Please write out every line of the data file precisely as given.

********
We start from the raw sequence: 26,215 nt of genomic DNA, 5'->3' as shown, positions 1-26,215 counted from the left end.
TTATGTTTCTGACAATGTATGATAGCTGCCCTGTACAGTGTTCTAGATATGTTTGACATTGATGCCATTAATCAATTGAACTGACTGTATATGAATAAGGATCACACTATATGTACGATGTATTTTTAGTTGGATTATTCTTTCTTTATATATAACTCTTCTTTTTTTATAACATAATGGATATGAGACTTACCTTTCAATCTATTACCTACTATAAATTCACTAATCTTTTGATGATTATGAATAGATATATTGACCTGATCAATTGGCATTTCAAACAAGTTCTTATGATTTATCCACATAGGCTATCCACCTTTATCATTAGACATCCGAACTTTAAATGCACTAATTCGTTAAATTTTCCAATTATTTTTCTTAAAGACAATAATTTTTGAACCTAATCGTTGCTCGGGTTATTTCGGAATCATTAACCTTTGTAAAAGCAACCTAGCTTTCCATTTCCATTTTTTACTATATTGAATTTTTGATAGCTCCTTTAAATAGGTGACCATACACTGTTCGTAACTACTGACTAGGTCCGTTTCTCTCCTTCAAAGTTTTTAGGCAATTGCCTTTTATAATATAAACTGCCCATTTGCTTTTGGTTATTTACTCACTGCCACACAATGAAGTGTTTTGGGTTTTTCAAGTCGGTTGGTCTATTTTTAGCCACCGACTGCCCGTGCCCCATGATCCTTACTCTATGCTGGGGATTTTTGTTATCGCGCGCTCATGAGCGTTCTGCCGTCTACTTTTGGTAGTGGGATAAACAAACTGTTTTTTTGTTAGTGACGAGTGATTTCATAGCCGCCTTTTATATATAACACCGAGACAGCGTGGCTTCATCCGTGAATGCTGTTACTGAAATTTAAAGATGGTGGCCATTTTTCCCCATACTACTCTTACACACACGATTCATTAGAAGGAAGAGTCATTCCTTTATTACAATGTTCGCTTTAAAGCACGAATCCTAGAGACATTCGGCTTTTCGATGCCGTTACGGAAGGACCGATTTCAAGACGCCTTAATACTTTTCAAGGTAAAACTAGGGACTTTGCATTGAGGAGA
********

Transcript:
We start from the raw sequence: 26,215 nt of genomic DNA, 5'->3' as shown, positions 1-26,215 counted from the left end.
TTATGTTTCTGACAATGTATGATAGCTGCCCTGTACAGTGTTCTAGATATGTTTGACATTGATGCCATTAATCAATTGAACTGACTGTATATGAATAAGGATCACACTATATGTACGATGTATTTTTAGTTGGATTATTCTTTCTTTATATATAACTCTTCTTTTTTTATAACATAATGGATATGAGACTTACCTTTCAATCTATTACCTACTATAAATTCACTAATCTTTTGATGATTATGAATAGATATATTGACCTGATCAATTGGCATTTCAAACAAGTTCTTATGATTTATCCACATAGGCTATCCACCTTTATCATTAGACATCCGAACTTTAAATGCACTAATTCGTTAAATTTTCCAATTATTTTTCTTAAAGACAATAATTTTTGAACCTAATCGTTGCTCGGGTTATTTCGGAATCATTAACCTTTGTAAAAGCAACCTAGCTTTCCATTTCCATTTTTTACTATATTGAATTTTTGATAGCTCCTTTAAATAGGTGACCATACACTGTTCGTAACTACTGACTAGGTCCGTTTCTCTCCTTCAAAGTTTTTAGGCAATTGCCTTTTATAATATAAACTGCCCATTTGCTTTTGGTTATTTACTCACTGCCACACAATGAAGTGTTTTGGGTTTTTCAAGTCGGTTGGTCTATTTTTAGCCACCGACTGCCCGTGCCCCATGATCCTTACTCTATGCTGGGGATTTTTGTTATCGCGCGCTCATGAGCGTTCTGCCGTCTACTTTTGGTAGTGGGATAAACAAACTGTTTTTTTGTTAGTGACGAGTGATTTCATAGCCGCCTTTTATATATAACACCGAGACAGCGTGGCTTCATCCGTGAATGCTGTTACTGAAATTTAAAGATGGTGGCCATTTTTCCCCATACTACTCTTACACACACGATTCATTAGAAGGAAGAGTCATTCCTTTATTACAATGTTCGCTTTAAAGCACGAATCCTAGAGACATTCGGCTTTTCGATGCCGTTACGGAAGGACCGATTTCAAGACGCCTTAATACTTTTCAAGGTAAAACTAGGGACTTTGCATTGAGGAGA